Relationships in recovery can be destructive

Pat Kempfer, Copy Editor

I have found a home in the recovery community of the Madison area. The reason I appreciate this particular community of people is because they were elemental in saving my life from the destructive patterns of drug use, and my own self-destructive tendencies in an overall sense. They have played a key role in helping me return to the world and have helped to teach me how to live in it. I have often said that it was going to jail and then rehab that saved my life, but it is the recovery community that keeps me alive and teaches me how to live life on life’s terms.

There are those who do not necessarily go looking for relationships, but when a charming smile greets them as they walk through the doors of a meeting, they unwittingly start the process of inevitable failure. So many people who are new to the recovery, and even some who are not, lose their senses by way of seeking out relationships.

What I mean is, a failing of a successful recovering life. I see it all too often! Some poor soul comes into the rooms of recovery, full of fear and desperate for comfort, and looking for someone to walk them through the basics of recovery. We are of course social animals, however, our instincts are not always so keen.

To take you through a quick tutorial of the natural progression of events that usually transpire in just such a situation. I’d like you to imagine yourself as someone who has lost all the seemingly important things in your life: your marriage, your house, the custody of your children, and the career you worked so hard to achieve. I’d like you to dig a little deeper now, to where you see your dignity and self-respect disappear before your eyes. You watch closely as your whole world crumbles at your feet, and there you stand, completely helpless, hopeless, and paralyzed by fear of the unknown.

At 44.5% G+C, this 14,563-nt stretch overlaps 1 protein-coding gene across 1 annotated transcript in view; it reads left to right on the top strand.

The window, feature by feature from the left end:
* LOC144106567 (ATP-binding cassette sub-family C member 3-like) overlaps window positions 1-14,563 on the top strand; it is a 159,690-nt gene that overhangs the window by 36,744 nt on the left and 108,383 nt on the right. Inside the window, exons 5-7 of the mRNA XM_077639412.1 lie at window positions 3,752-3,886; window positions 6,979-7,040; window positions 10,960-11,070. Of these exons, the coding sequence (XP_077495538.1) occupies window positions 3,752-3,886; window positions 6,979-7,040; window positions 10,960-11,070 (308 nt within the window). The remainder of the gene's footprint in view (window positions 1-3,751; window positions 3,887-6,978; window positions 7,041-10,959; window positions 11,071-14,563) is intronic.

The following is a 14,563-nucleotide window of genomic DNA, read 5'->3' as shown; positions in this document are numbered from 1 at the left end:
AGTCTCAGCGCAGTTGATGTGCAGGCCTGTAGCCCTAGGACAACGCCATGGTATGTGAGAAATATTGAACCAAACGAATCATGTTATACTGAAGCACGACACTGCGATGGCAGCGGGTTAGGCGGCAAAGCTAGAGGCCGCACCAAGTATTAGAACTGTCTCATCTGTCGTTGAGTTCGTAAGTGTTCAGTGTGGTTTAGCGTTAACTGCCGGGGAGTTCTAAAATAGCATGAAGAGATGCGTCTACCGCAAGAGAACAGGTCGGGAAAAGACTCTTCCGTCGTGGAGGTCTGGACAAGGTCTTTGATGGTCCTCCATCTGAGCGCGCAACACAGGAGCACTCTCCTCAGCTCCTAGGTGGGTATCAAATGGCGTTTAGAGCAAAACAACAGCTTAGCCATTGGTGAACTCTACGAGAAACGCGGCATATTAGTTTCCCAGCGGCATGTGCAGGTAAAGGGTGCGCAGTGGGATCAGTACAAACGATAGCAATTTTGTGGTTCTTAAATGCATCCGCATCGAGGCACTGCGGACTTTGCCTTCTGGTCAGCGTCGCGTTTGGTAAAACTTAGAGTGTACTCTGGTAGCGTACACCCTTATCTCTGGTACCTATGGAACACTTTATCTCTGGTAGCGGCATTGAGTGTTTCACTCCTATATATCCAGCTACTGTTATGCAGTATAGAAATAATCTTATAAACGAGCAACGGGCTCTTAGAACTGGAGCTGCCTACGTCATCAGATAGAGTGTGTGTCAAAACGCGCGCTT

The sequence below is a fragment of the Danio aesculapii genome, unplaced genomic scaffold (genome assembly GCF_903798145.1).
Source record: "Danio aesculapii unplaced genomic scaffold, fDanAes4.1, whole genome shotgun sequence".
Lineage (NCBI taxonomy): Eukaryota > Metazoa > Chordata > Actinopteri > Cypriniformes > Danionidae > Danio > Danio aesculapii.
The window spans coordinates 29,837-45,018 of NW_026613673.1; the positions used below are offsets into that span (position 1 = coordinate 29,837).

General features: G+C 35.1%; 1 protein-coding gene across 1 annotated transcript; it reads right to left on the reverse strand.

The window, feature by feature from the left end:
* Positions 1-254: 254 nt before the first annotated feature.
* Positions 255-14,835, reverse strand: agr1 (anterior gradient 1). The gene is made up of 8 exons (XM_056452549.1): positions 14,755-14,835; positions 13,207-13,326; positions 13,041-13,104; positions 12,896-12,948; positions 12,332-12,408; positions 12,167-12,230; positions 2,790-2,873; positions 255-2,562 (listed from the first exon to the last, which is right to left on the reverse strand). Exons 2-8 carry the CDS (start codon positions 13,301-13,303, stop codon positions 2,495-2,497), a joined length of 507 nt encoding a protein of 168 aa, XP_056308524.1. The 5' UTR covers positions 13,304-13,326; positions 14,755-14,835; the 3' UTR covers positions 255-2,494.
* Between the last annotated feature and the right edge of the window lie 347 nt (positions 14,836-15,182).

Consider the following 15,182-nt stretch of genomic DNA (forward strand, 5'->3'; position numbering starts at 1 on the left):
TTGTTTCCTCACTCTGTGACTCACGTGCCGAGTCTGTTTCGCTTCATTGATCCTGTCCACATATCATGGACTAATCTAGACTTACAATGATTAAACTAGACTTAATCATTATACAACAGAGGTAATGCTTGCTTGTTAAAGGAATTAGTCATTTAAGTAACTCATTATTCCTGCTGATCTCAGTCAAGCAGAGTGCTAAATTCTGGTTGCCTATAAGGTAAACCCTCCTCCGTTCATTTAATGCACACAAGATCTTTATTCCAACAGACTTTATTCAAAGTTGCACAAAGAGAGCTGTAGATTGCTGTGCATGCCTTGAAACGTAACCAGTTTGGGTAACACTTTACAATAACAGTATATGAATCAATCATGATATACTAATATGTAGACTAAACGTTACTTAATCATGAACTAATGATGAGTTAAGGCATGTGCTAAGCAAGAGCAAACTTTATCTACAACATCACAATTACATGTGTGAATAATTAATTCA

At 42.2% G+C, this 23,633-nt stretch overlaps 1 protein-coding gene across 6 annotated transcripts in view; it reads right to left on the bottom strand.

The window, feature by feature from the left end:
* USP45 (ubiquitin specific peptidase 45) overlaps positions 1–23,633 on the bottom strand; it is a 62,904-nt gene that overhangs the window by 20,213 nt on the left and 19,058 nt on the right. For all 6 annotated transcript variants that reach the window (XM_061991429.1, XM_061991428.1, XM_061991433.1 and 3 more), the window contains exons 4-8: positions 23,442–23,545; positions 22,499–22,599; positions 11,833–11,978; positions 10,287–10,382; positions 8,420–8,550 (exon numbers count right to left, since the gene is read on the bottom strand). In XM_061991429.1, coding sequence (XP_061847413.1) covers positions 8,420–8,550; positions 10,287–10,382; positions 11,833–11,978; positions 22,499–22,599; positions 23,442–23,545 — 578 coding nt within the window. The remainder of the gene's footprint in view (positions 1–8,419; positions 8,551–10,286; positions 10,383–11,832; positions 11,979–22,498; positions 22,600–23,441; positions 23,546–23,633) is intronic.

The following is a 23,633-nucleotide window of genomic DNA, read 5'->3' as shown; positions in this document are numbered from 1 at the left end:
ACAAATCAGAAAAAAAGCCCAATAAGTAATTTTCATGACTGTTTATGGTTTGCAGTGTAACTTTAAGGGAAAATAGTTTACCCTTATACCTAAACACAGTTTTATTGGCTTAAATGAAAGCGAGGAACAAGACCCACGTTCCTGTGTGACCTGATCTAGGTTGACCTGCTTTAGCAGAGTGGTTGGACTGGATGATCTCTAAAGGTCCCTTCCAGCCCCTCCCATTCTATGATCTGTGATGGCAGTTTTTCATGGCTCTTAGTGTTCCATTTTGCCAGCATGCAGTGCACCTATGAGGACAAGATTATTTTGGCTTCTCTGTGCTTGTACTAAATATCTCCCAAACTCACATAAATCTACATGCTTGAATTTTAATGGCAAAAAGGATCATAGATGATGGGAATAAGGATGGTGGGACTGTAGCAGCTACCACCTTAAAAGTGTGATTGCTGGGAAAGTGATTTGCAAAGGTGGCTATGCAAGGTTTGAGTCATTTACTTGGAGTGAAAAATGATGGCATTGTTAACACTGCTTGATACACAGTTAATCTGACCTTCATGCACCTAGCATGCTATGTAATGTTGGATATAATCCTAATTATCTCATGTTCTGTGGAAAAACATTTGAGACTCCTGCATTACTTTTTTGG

Some recovering people may have lost count of all the failed attempts at love and commitment while in active addiction. What they may need to realize is that they not only used drugs, but also other people, perhaps as a way of ignoring the responsibility of becoming a whole person.

Some people will do anything to take their minds off of their pain. Well, when the drugs are no longer in the picture and your only remaining pain is staring you in the eyes every morning as you wash your face, maybe another face to look at isn’t exactly the worst thing a person could think of to remedy that pain.

But the many sick displays of destructive behavior that emerge after that person has stopped using drugs are astounding. Some will choose a new lover over their children. Others will pursue a relationship with a person who cannot, or will not, commit themselves to staying clean. Some will try to revisit their former toxic relationships. All of these are blatantly destructive behaviors, and often committed by people free from the biological encasement of actual drug use.

Nevertheless, I understand how loneliness feels; that sad feeling that no one cares whether you live or die, even you, but I have also learned that the first relationship I should invest in is one with myself. After all the years spent denying my every memory, the last thing on my mind when I entered the recovery community was a relationship with me! I had made a mess of my life, and I was the last person I was I interested in getting to know better, so it almost seemed natural, if not logical, to warm up to someone sicker than myself.  But recovery isn’t just about stopping usage; it also involves changing behavior to prevent damaging behavior patterns from resurfacing. Inserting another person into the situation, before the healing is complete, can have negative consequences for all involved.

Read Pat’s column, Recovery Happens, in the next issue to learn how to avoid repeating some old mistakes in new relationships in recovery.